After a 5 year hiatus, David Lynch returns with Inland Empire, a work so surreal it makes his 2001 masterpiece, Mulholland Drive, look like a linear and straightforward narrative. A film so intense, that it develops a mind of its own. Going deeper and deeper into the nightmare, the Lynchian comeback blurs the line between what’s real and what’s not.
Inland Empire, like its counterpart Mulholland Drive is a story about many things; a washed up actress landing an unlikely role that could shoot her back to the top again; a woman held captive in an anonymous room, while her captor psychologically torments her; a prostitute looking to escape her life of misery, yearning for a “blue tomorrow” if you will; but above all, Inland Empire is a dark, warped and ambiguous take on the search for the American Dream, specifically Hollywood.
Laura Dern plays Nikki Grace, whose new role in a movie sets her on a nightmarish journey into worlds within worlds. As she slowly and subtly starts to lose her grip on reality, the effect transfers over to the viewer too; something Lynch has become a master of through the years. It’s a career-defining performance for Dern, acting as our guide and our window into the strange odyssey that entails.
Jeremy Irons and Lynch-regular and star of The Leftovers television series, Justin Theroux, join the fray and churn out wonderful performances. Theroux plays Devon Berk, an overconfident and charismatic actor who joins Dern’s Nikki Grace in the lead. Some surprising cameos are featured too, including Harry Dean Stanton, William H. Macy and even White Chicks (2004) star Terry Crews.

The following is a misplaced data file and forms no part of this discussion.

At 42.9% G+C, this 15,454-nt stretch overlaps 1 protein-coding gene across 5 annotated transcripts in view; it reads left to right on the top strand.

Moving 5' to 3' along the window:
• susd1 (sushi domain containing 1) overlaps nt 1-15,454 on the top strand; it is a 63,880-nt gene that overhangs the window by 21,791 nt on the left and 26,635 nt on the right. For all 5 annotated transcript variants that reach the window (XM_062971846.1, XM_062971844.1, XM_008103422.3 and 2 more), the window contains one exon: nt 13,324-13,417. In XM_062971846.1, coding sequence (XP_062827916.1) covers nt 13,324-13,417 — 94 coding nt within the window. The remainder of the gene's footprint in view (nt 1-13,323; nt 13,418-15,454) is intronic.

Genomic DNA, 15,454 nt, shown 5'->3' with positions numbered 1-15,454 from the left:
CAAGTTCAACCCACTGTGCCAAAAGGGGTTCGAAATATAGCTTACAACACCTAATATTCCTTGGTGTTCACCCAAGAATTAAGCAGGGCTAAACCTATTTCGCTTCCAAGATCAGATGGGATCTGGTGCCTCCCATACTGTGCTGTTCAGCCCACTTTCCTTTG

Irons plays Kingsley Stewart, the director of On High in Blue Tomorrows; a film with source material that’s shrouded in controversy over the mysterious deaths of the two lead actors in a previously unfinished effort – a German film entitled 47. Kingsley confesses his film is a remake of said film and informs both Nikki and Devon on the urban legend surrounding the incomplete product. This moment serves as a turning point in Inland Empire, with bizarre and creepy elements incrementally seeping in soon after.
Disorienting at times and heavily indulgent at three hours long, Inland Empire is liable to turn off some viewers — but for the patient moviegoer, this is an experience to behold. A summation of Lynch’s eccentric and iconic legacy. Helming directing, screenwriting, producing, cinematography and film editing duties — this is truly Lynch’s brainchild, authentically so.
Stars Laura Dern and Justin Theroux have both said they have no idea what the film is about.
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